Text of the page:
27 July 2009

Tea Stem Deodorizer

I've brought up tea storage vessels before.  It's true that farmers and producers that I've met say that thick-gauge plastic bags have been fine for them, although most don't intend to age the teas in them for decades.  Tea experts also carefully re-roast/refresh the teas every so often.

The consensus is that good tea goes into a vessel.  Where the disagreement occurs is what type of vessel to use.  Many people use clay or earthenware pots that have several layers of cloth or some other type of semi-permeable covering over the opening.  Porcelain, glass, metal, coated tins, and certain types of rock also have fans that swear by them.

              clay tea jar  Zisha Clay Tea Jar

Just like prepping clay teapots, I think that storage vessels should be prepped as well.  Washing is a given, and boiling or hot-water treatment may help.  Once that's been done, though, one last step that I've been recommended to do is to use a tea product to absorb moisture and off-odors from the vessel.  The product of choice?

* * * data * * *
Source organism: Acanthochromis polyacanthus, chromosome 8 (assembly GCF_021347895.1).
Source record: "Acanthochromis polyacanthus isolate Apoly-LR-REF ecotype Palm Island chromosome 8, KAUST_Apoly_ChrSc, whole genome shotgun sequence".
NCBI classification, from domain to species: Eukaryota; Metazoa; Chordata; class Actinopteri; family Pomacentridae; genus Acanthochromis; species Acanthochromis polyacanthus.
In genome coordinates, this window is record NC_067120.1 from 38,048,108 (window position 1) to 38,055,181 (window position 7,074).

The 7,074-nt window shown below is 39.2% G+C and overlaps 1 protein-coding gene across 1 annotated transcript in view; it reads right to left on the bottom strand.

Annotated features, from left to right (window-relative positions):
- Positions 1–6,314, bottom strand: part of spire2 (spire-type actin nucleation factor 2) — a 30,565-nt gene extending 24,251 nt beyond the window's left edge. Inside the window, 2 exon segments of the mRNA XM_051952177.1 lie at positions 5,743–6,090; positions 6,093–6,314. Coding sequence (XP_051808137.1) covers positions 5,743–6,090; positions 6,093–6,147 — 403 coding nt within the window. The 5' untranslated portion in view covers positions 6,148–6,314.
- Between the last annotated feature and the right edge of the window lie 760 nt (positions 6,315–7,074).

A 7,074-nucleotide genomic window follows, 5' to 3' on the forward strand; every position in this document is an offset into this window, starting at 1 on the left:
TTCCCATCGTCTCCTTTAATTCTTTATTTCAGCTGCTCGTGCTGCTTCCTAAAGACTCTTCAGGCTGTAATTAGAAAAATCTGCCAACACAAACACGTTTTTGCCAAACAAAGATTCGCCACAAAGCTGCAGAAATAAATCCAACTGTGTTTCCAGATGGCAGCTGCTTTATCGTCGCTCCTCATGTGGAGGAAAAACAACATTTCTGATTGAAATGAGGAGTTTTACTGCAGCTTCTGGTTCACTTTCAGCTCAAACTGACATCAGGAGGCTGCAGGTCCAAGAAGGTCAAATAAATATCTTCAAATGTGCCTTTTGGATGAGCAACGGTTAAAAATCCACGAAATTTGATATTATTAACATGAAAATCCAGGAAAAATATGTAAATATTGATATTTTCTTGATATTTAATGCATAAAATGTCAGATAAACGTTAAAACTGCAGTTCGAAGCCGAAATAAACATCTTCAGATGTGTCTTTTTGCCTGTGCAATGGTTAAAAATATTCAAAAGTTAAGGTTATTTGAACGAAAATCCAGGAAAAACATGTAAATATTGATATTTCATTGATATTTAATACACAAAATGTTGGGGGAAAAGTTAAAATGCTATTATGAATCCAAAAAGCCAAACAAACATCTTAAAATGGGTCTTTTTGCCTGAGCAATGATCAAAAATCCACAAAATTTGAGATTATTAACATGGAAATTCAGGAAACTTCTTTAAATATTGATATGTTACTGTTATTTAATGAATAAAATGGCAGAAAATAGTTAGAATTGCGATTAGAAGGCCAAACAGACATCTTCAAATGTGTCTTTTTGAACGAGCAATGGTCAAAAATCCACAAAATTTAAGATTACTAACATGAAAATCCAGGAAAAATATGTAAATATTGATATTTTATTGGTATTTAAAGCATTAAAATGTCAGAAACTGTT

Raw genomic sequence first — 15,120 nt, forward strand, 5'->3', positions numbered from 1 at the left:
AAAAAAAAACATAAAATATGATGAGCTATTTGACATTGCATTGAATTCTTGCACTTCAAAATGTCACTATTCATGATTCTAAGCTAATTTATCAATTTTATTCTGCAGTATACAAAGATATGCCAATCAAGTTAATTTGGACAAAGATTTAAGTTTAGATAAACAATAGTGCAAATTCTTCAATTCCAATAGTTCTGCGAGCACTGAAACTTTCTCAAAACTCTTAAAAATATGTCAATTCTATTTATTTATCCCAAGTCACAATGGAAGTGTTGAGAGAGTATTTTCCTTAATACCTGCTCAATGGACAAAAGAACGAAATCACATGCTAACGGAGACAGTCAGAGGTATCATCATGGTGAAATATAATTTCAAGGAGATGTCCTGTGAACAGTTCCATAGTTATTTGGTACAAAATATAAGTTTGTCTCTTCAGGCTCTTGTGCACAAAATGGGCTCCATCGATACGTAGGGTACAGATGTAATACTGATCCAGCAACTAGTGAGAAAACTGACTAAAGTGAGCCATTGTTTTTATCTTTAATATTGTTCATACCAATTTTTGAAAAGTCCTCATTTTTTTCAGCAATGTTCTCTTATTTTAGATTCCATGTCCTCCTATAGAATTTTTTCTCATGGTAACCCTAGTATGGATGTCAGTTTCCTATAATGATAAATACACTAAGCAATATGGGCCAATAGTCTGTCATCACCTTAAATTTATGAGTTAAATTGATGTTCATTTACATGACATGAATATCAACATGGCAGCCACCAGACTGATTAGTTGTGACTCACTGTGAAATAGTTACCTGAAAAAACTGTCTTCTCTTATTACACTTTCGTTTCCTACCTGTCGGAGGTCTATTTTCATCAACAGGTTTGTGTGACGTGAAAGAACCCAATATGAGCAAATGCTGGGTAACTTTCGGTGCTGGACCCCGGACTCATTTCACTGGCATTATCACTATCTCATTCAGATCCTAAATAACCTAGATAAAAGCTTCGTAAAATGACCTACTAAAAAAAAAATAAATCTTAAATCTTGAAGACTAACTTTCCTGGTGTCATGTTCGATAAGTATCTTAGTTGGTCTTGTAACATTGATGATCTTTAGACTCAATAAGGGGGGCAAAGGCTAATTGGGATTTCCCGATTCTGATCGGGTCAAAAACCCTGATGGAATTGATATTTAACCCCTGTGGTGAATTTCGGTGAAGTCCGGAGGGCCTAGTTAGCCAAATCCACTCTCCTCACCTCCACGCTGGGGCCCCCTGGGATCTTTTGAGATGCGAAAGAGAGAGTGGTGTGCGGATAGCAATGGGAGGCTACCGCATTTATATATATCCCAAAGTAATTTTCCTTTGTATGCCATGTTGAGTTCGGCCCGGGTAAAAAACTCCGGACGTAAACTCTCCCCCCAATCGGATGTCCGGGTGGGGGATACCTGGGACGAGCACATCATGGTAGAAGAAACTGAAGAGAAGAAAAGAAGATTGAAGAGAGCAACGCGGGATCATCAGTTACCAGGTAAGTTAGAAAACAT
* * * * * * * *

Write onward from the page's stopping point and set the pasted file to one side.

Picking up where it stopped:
Tea stems!

                           tea stems circle 2

Why stems?  Aside from their cheapness, roasted stems are good at absorbing odor.  It's exceptionally dry and has a surface area that is made to absorb and transport (water and nutrients).  Yes, I know, it's dried and dead, but it's still pretty effective with moisture and smells.  If you don't have stems, put in some decent grade tea.  If it's old and musty tea, you can use some kind of tea freshening method on it first .

After a few days with the stems inside, toss them away, wipe down the vessel and it'll be ready for use.  I put a good oolong into the clay jar above and it turned stale and lost flavor - wrong choice for that tea.  I just picked up a nice, green puerh brick that should do nicely, though.  Happy to report that I found something to put inside the clay jar!